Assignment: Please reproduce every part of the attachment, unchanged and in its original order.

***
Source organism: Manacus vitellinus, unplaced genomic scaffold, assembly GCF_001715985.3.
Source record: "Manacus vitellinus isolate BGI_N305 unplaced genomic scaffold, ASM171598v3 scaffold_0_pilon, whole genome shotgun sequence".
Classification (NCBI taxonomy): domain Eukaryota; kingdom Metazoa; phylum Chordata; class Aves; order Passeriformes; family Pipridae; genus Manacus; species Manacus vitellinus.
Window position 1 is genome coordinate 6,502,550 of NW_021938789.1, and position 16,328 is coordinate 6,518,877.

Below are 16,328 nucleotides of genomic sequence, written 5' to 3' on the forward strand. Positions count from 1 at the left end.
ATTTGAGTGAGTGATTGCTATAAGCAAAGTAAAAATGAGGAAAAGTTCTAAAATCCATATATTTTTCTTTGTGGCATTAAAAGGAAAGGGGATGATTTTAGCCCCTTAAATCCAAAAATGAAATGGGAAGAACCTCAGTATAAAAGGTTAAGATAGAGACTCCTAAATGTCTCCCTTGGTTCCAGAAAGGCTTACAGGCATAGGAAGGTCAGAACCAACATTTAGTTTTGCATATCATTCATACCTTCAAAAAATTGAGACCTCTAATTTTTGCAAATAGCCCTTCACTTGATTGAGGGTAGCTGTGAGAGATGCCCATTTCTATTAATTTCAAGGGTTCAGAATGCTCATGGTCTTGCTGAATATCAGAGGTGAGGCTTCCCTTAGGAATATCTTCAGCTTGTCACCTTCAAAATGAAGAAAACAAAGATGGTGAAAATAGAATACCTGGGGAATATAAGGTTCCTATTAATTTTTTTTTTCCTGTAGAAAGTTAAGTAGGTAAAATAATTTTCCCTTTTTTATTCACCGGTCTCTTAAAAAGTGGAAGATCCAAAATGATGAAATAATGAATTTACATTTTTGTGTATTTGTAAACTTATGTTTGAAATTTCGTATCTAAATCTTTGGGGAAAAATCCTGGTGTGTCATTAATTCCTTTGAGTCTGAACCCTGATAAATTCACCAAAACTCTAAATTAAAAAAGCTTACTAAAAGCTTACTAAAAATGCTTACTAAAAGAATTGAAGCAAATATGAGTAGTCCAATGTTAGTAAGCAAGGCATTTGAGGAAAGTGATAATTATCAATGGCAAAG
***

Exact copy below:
Source organism: Manacus vitellinus, unplaced genomic scaffold, assembly GCF_001715985.3.
Source record: "Manacus vitellinus isolate BGI_N305 unplaced genomic scaffold, ASM171598v3 scaffold_0_pilon, whole genome shotgun sequence".
Classification (NCBI taxonomy): domain Eukaryota; kingdom Metazoa; phylum Chordata; class Aves; order Passeriformes; family Pipridae; genus Manacus; species Manacus vitellinus.
Window position 1 is genome coordinate 6,502,550 of NW_021938789.1, and position 16,328 is coordinate 6,518,877.

Below are 16,328 nucleotides of genomic sequence, written 5' to 3' on the forward strand. Positions count from 1 at the left end.
ATTTGAGTGAGTGATTGCTATAAGCAAAGTAAAAATGAGGAAAAGTTCTAAAATCCATATATTTTTCTTTGTGGCATTAAAAGGAAAGGGGATGATTTTAGCCCCTTAAATCCAAAAATGAAATGGGAAGAACCTCAGTATAAAAGGTTAAGATAGAGACTCCTAAATGTCTCCCTTGGTTCCAGAAAGGCTTACAGGCATAGGAAGGTCAGAACCAACATTTAGTTTTGCATATCATTCATACCTTCAAAAAATTGAGACCTCTAATTTTTGCAAATAGCCCTTCACTTGATTGAGGGTAGCTGTGAGAGATGCCCATTTCTATTAATTTCAAGGGTTCAGAATGCTCATGGTCTTGCTGAATATCAGAGGTGAGGCTTCCCTTAGGAATATCTTCAGCTTGTCACCTTCAAAATGAAGAAAACAAAGATGGTGAAAATAGAATACCTGGGGAATATAAGGTTCCTATTAATTTTTTTTTTCCTGTAGAAAGTTAAGTAGGTAAAATAATTTTCCCTTTTTTATTCACCGGTCTCTTAAAAAGTGGAAGATCCAAAATGATGAAATAATGAATTTACATTTTTGTGTATTTGTAAACTTATGTTTGAAATTTCGTATCTAAATCTTTGGGGAAAAATCCTGGTGTGTCATTAATTCCTTTGAGTCTGAACCCTGATAAATTCACCAAAACTCTAAATTAAAAAAGCTTACTAAAAGCTTACTAAAAATGCTTACTAAAAGAATTGAAGCAAATATGAGTAGTCCAATGTTAGTAAGCAAGGCATTTGAGGAAAGTGATAATTATCAATGGCAAAG